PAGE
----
The race for fully autonomous vehicles is, as we know it, fiercer than ever. From tech giants such as Baidu, Delphi and Google to otherwise conventional automakers such as KIA and Ford. There are actually too many companies to name who have in recent years joined the cause for self-driving cars. We have seen quite a lot of footage of Google’s driverless pod-like vehicle roaming around Silicon Valley and other parts of the state including a hilarious encounter with a police officer who pulled the car over for driving too slow.
A familiar trend that very few people noticed was all of the data that these autonomous vehicles had collected was in broad daylight and in ideal sunny conditions. This is because the self-driving cars use a light and range detection system called Lidar. The system works by firing laser light away from the vehicle and measures how much light reflects back much like radar uses radio waves.
However, the system’s functionality is fatally hindered by harsher weather conditions, when the road markings aren’t clear enough for the car’s on-board camera to see. Ford Motor Company (NYSE:F) recognizes this issue and has announced that it will test its concept autonomous vehicles in snowy conditions at the Mcity test facility in Ann Arbor, Michigan.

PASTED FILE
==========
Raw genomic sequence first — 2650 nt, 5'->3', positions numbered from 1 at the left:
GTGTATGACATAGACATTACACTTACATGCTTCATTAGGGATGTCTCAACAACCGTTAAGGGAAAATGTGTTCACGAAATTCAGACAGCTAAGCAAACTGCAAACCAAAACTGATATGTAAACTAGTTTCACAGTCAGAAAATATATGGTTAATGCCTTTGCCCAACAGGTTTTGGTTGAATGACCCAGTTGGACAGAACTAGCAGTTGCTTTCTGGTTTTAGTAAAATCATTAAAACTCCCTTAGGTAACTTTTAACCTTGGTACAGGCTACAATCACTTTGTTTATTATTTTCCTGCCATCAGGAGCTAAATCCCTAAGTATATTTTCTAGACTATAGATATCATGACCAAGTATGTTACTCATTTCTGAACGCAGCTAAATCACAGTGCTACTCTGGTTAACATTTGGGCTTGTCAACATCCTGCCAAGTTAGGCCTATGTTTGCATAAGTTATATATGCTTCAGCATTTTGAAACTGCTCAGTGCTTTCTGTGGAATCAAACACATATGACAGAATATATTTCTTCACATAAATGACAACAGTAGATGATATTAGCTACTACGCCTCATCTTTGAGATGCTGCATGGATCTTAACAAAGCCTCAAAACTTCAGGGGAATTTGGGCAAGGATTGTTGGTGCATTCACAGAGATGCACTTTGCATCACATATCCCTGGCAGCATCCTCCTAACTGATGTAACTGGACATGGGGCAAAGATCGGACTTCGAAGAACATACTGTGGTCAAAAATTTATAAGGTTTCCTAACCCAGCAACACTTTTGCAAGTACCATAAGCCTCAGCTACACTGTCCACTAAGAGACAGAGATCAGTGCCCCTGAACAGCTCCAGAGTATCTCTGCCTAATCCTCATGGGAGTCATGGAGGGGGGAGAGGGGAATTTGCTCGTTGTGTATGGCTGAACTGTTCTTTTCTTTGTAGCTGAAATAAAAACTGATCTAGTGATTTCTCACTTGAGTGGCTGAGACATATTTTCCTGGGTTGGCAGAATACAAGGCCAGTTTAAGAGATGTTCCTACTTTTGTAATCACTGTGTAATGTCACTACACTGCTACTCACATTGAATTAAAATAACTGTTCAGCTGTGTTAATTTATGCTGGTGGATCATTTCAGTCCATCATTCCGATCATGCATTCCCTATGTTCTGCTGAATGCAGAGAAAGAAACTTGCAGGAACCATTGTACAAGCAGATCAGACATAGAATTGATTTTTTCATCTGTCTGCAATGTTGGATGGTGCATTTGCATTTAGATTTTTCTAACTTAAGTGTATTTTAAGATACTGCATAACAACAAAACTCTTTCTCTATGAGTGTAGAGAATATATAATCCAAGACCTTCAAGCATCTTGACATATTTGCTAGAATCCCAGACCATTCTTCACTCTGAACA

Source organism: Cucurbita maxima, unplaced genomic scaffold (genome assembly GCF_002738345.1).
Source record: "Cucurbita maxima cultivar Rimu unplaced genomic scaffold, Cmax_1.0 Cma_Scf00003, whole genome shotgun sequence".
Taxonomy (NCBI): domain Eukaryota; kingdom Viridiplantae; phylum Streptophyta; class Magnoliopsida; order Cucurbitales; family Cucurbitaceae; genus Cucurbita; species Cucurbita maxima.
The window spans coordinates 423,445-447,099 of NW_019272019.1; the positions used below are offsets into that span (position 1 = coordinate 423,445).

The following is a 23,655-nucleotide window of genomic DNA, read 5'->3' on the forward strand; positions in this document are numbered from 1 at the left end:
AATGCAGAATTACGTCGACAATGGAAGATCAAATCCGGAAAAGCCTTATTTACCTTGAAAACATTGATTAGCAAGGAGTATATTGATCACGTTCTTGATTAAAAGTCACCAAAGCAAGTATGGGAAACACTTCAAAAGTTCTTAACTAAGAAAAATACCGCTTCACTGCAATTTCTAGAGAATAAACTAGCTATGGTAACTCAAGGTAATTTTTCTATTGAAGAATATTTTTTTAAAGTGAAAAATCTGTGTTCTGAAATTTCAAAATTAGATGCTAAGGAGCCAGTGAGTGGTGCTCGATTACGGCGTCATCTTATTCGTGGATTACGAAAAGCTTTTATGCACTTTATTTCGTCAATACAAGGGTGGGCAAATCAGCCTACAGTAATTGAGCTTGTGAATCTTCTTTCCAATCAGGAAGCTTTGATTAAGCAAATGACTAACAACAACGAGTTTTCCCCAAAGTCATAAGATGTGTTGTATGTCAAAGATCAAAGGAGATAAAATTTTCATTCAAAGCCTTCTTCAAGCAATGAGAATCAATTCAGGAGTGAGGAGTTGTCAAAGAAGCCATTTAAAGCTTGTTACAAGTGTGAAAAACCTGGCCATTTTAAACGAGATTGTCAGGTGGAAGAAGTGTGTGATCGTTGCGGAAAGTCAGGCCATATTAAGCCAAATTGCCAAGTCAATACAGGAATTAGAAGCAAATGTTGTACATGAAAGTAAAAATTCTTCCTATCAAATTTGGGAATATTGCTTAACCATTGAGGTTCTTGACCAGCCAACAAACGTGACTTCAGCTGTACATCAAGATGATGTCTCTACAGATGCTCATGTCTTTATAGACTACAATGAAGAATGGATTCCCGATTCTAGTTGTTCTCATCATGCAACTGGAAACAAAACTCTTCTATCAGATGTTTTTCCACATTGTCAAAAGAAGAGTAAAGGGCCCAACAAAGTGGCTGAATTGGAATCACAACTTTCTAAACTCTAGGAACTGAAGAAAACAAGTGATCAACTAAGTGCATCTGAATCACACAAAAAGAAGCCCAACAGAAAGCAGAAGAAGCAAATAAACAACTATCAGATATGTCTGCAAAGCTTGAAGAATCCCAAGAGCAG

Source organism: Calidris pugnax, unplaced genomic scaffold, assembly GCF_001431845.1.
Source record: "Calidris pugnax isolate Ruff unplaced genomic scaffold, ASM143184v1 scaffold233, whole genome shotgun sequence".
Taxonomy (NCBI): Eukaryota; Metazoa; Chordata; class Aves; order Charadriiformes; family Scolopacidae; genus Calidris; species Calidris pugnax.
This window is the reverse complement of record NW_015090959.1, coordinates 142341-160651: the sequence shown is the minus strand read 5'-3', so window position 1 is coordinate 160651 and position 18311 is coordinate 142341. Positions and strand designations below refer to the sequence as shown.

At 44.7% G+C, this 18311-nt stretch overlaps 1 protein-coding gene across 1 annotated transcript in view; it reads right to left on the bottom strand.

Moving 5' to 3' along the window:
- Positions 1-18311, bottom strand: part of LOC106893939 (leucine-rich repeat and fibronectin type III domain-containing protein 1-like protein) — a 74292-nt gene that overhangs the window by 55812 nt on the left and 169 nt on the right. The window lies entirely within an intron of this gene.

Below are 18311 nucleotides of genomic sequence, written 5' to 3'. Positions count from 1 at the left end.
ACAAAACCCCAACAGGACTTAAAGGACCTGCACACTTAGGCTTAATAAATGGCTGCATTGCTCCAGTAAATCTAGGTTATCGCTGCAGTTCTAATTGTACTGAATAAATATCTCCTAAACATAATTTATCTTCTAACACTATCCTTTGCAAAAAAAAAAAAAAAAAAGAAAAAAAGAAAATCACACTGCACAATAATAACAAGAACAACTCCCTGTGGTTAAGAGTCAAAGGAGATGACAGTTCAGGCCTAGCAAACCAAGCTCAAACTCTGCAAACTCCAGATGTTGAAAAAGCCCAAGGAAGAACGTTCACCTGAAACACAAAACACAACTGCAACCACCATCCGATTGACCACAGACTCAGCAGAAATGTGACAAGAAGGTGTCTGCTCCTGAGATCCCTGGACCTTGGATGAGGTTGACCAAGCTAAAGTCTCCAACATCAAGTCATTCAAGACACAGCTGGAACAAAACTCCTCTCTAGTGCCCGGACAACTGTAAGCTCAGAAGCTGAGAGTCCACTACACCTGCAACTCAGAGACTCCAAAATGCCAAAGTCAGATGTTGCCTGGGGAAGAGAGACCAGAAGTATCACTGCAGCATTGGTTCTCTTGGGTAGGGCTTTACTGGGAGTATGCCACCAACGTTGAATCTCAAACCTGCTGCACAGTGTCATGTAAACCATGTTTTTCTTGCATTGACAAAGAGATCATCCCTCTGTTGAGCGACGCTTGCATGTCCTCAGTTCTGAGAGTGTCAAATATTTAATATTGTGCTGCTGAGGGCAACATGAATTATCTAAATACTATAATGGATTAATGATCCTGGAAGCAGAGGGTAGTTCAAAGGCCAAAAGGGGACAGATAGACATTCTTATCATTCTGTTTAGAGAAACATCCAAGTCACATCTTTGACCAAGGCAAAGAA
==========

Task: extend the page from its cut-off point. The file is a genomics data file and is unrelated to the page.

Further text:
The main idea is that just as human drivers subconsciously use various landmarks to determine their location on the road in uncertain situations, computers would have to learn how to do the same thing if they are to remain functional in harsh weather conditions such as rain, snow or even just road salt on the sensors.
As GPS is too inaccurate to tell the car’s precise position at a certain time, Ford’s solution instead involves programming the Lidar sensors to pick up on landmarks above the ground, such as road signs; to then compare with an existing high resolution roadmap of the area that would in turn compare the data with information gathered by another autonomous vehicle that has taken the same route in more favorable conditions.
Entities such as TomTom and Nokia’s HERE maps are excessively working on not only collecting this data but also how the data will be processed so that the autonomous vehicle can determine its exact location on the road so that storage and data processing capabilities are optimized. TomTom are reported to have already started to work on a similar process called Road DNA.
All of this makes sense because if autonomous vehicles are to come into our lives, they should come as an aid rather than an unwanted piece of technology; it should learn to take over control in critical situations where the driver is unable to prevent a collision rather than the other way around. Autonomous vehicles in an ideal world would allow the human as much control as is safe, but for that to happen, it is essential that first we clearly define what the boundaries of safety and risk can be.
Without such tests, autonomous technology will just become an intriguing little thing you let your children use on a Sunday to let them pretend that they’re the ones in control of the car. Various sensor suppliers such as Quanergy systems and Continental are making some serious headway in this very matter and very soon we could see the developers of autonomous technology move on to the next hurdle in the path to fully autonomous driving vehicles.